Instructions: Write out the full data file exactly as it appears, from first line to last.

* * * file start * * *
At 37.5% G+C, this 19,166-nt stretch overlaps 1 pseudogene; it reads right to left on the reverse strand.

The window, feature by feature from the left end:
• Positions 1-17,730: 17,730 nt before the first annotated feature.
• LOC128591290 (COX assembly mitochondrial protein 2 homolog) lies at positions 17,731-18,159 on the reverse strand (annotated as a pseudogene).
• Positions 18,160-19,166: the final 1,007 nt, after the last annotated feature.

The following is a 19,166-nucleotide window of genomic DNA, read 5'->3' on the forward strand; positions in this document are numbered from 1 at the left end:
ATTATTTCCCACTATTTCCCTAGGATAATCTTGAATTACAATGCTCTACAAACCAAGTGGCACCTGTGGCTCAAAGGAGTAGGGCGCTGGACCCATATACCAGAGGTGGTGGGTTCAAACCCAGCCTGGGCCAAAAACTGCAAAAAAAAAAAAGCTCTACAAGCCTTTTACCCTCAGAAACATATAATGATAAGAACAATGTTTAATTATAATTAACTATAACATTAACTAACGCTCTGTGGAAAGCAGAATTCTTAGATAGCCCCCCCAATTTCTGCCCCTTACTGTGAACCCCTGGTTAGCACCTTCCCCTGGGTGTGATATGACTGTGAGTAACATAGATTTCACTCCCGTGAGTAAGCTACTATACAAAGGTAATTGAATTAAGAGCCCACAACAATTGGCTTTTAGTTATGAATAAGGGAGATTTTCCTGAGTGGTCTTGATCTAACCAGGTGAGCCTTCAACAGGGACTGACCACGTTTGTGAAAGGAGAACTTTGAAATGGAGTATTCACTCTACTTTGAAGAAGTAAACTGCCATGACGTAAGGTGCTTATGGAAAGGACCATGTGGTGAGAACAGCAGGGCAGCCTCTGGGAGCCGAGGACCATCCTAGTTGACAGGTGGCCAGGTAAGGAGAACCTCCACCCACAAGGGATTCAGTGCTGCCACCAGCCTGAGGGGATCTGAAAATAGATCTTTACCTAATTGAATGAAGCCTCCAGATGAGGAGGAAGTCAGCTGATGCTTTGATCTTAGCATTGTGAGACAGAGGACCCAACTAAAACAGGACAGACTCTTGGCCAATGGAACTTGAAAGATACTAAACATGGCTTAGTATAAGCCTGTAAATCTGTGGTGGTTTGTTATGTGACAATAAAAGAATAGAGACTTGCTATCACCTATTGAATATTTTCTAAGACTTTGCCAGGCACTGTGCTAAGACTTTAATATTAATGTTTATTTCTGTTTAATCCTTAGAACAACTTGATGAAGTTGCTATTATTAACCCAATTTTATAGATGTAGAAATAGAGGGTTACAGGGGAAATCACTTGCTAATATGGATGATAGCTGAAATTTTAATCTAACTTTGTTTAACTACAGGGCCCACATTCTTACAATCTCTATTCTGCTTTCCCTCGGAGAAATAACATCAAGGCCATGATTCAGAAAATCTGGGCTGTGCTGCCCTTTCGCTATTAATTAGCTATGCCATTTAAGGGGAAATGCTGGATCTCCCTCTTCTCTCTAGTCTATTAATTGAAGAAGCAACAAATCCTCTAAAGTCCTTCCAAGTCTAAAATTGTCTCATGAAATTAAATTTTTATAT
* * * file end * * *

At 37.5% G+C, this 19,166-nt stretch overlaps 1 pseudogene; it reads right to left on the reverse strand.

The window, feature by feature from the left end:
• Positions 1-17,730: 17,730 nt before the first annotated feature.
• LOC128591290 (COX assembly mitochondrial protein 2 homolog) lies at positions 17,731-18,159 on the reverse strand (annotated as a pseudogene).
• Positions 18,160-19,166: the final 1,007 nt, after the last annotated feature.

The following is a 19,166-nucleotide window of genomic DNA, read 5'->3' on the forward strand; positions in this document are numbered from 1 at the left end:
ATTATTTCCCACTATTTCCCTAGGATAATCTTGAATTACAATGCTCTACAAACCAAGTGGCACCTGTGGCTCAAAGGAGTAGGGCGCTGGACCCATATACCAGAGGTGGTGGGTTCAAACCCAGCCTGGGCCAAAAACTGCAAAAAAAAAAAAGCTCTACAAGCCTTTTACCCTCAGAAACATATAATGATAAGAACAATGTTTAATTATAATTAACTATAACATTAACTAACGCTCTGTGGAAAGCAGAATTCTTAGATAGCCCCCCCAATTTCTGCCCCTTACTGTGAACCCCTGGTTAGCACCTTCCCCTGGGTGTGATATGACTGTGAGTAACATAGATTTCACTCCCGTGAGTAAGCTACTATACAAAGGTAATTGAATTAAGAGCCCACAACAATTGGCTTTTAGTTATGAATAAGGGAGATTTTCCTGAGTGGTCTTGATCTAACCAGGTGAGCCTTCAACAGGGACTGACCACGTTTGTGAAAGGAGAACTTTGAAATGGAGTATTCACTCTACTTTGAAGAAGTAAACTGCCATGACGTAAGGTGCTTATGGAAAGGACCATGTGGTGAGAACAGCAGGGCAGCCTCTGGGAGCCGAGGACCATCCTAGTTGACAGGTGGCCAGGTAAGGAGAACCTCCACCCACAAGGGATTCAGTGCTGCCACCAGCCTGAGGGGATCTGAAAATAGATCTTTACCTAATTGAATGAAGCCTCCAGATGAGGAGGAAGTCAGCTGATGCTTTGATCTTAGCATTGTGAGACAGAGGACCCAACTAAAACAGGACAGACTCTTGGCCAATGGAACTTGAAAGATACTAAACATGGCTTAGTATAAGCCTGTAAATCTGTGGTGGTTTGTTATGTGACAATAAAAGAATAGAGACTTGCTATCACCTATTGAATATTTTCTAAGACTTTGCCAGGCACTGTGCTAAGACTTTAATATTAATGTTTATTTCTGTTTAATCCTTAGAACAACTTGATGAAGTTGCTATTATTAACCCAATTTTATAGATGTAGAAATAGAGGGTTACAGGGGAAATCACTTGCTAATATGGATGATAGCTGAAATTTTAATCTAACTTTGTTTAACTACAGGGCCCACATTCTTACAATCTCTATTCTGCTTTCCCTCGGAGAAATAACATCAAGGCCATGATTCAGAAAATCTGGGCTGTGCTGCCCTTTCGCTATTAATTAGCTATGCCATTTAAGGGGAAATGCTGGATCTCCCTCTTCTCTCTAGTCTATTAATTGAAGAAGCAACAAATCCTCTAAAGTCCTTCCAAGTCTAAAATTGTCTCATGAAATTAAATTTTTATAT